The following is a list of all the movies in my life around which crying was a factor. If you’re a guy looking to “get the stress out,” then I hope these work for you. If you’re a woman, and you read this in horror that the list is so small, or imagine that I’m lying, then I urge you to consider this: I am, as a guy, taking a HUGE leap of faith in even admitting this much. There are others who will deny that ANY movie EVER made them cry, and still others who would kick my ass for even implying that they might. So cut me some slack, okay?
Without further ado, the list:
- The Death of the Incredible Hulk – This was the last television appearance of the indelible tandem of Bill Bixby and Lou Ferrigno. At the end (hope I’m not spoiling it for you), the Hulk falls from a plane or something, which kills both him, and Bruce Banner. It literally ends with Banner’s last breath. This was a terrible movie, and not at all sad, but as the credits rolled, it did lead to this exchange with my brother, then six:
Seth: (Smiling Broadly) I’m going to cry.
Me: You are?
Seth: (Still Smiling) Yeah.
Me: Because of this?
Seth (Still Smiling) Yeah.
Me: But this movie was so stupid!
Seth (Still Smiling) I know!
First Seen: 12 years old
Seen since: Never
Cried on subsequent viewings: n/a
- Dead Poet’s Society – . I was fourteen, with aspirations of being an actor, when I first sat down to watch this movie. Now maybe I was too young to know any better, but I had no idea it was going to be sad, even as it was happening. An inspiring teacher, great lessons, a group of boys forming lasting friendships…it seemed like your perfect uplifting story as far as I was concerned. But at the crucial point in the movie, when that one kid kills himself…well, whether it was the fact that I was his age, or that I shared his dreams, or even that I never thought that Robin Williams would betray me by showing up in a movie that took a depressing turn, it shattered me. I was a wreck for the rest of the night, and while subsequent viewings have also been sad, it never hit me quite like that again.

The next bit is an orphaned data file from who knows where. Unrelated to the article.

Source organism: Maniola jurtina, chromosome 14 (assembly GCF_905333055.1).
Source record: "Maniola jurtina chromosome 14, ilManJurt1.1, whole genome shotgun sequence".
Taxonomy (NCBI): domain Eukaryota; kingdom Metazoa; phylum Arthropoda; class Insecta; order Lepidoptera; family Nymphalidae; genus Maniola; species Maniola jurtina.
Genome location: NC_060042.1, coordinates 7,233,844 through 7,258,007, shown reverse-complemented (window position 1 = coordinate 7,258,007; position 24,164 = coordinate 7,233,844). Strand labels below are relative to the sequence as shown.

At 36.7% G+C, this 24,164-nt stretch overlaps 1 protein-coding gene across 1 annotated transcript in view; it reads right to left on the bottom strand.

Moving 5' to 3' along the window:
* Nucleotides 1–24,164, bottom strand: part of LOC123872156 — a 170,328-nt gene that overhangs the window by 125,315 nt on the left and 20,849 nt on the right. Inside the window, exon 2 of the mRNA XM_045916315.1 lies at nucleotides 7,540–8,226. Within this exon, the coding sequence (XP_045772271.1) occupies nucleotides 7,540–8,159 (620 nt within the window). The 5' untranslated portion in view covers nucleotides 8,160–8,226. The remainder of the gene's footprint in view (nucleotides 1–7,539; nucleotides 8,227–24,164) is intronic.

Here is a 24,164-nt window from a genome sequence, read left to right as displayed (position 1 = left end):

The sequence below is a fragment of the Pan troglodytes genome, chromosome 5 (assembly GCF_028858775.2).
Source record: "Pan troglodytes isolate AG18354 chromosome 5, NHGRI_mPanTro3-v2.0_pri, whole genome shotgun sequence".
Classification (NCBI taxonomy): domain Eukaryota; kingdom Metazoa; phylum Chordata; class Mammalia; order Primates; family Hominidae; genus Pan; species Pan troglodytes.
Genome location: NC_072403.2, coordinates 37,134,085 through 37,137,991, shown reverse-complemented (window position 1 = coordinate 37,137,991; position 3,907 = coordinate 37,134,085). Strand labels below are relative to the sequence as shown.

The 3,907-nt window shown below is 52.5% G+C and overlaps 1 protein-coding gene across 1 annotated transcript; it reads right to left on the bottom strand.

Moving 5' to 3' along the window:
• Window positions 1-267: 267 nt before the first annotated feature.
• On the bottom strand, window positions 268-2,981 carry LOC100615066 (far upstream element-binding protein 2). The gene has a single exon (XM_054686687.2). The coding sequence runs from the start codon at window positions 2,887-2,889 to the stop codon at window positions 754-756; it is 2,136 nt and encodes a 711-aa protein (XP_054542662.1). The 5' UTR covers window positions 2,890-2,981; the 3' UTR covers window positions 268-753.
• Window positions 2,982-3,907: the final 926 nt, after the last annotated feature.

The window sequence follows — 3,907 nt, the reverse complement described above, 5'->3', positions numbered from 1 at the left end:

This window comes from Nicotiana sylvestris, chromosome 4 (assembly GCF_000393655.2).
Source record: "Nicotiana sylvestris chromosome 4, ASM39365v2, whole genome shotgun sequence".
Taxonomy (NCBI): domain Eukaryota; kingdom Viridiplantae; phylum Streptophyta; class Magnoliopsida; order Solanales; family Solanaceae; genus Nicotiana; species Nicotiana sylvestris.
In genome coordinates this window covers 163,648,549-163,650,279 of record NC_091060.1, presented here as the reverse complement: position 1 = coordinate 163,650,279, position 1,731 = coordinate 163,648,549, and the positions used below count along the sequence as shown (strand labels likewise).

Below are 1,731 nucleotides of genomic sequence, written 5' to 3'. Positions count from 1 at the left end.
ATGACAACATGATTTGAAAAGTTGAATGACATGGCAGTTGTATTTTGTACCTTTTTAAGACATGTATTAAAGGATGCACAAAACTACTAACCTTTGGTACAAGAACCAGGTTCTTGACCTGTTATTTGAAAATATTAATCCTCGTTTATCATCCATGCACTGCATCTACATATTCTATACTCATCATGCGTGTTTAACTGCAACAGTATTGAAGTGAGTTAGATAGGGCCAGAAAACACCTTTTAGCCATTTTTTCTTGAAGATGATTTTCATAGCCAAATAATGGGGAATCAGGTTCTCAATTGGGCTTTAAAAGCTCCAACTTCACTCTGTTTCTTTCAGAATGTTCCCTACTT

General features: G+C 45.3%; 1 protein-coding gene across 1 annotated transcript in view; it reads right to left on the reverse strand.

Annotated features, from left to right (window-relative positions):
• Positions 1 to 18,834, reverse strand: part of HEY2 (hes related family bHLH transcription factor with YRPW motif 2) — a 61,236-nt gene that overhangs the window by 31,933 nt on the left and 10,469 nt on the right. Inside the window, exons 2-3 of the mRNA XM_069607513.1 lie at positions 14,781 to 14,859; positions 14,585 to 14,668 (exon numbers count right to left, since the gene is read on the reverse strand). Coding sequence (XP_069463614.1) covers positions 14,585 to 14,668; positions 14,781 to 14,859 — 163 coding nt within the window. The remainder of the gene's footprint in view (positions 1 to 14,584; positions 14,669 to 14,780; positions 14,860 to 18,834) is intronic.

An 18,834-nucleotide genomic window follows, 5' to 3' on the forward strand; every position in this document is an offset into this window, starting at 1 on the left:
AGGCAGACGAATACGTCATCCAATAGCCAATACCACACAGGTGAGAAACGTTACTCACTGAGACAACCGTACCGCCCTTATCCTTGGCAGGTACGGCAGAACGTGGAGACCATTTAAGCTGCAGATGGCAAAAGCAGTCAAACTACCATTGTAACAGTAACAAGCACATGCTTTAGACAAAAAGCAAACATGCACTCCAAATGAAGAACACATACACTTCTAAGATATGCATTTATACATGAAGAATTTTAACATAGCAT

First Seen: 14 Years old
Seen Since: Once or Twice
Cried on subsequent Viewings: yes.
- Schindler’s List – The most obvious movie on the list. Of COURSE it was going to be sad. But this was a movie I had to see. What’s interesting here is that, while I DO remember crying, it was never at the most obvious parts. I still vividly remember the sequence in the middle where the little girl in a red dress – the only item in color on screen – is found, and arrested, and eventually killed and her body thrown onto a truck, but I am certain that this didn’t affect me emotionally at all. But the stuff at the end, where Schindler ruminated on how many other people he could have saved…that’s what did it. The interesting point here is that I knew just how important this movie would become to me (I have a huge movie poster framed in my house), and as such I went to see it KNOWING that it was going to be sad. However, it is not without importance to note that I have never seen it again.
First Seen: 16 Years Old
Cried: A bit
Seen Since: Never
Cried on subsequent Viewings: n/a
- Field of Dreams – This is the gold standard of movies that make guys cry, and I am willing to bet that a lot of men out there who agree with me. What gets you here is that you go in thinking it’s going to be about baseball, and you don’t realize until the very end that it’s a story about a boy and his dad. That’s the kicker right there; the father/son dynamic. Whether you have a good relationship with your father, a bad one, or none at all, the feelings associated with your father are intensely personal and complex. Field of Dreams taps into that dynamic quickly, subtly, and powerfully. If ever I were to attempt my wife’s film-based catharsis, this would be the movie I’d pop in.
First Seen – 18 Years Old
Cried – Oh yeah.
Seen Since – Lots
Cried on subsequent Viewings: Every time
And that’s all I have. After thinking about this for two solid hours, I have come up with four examples of movies that make guys cry, and a full 25% of them were placed on this list just so I could mock my brother!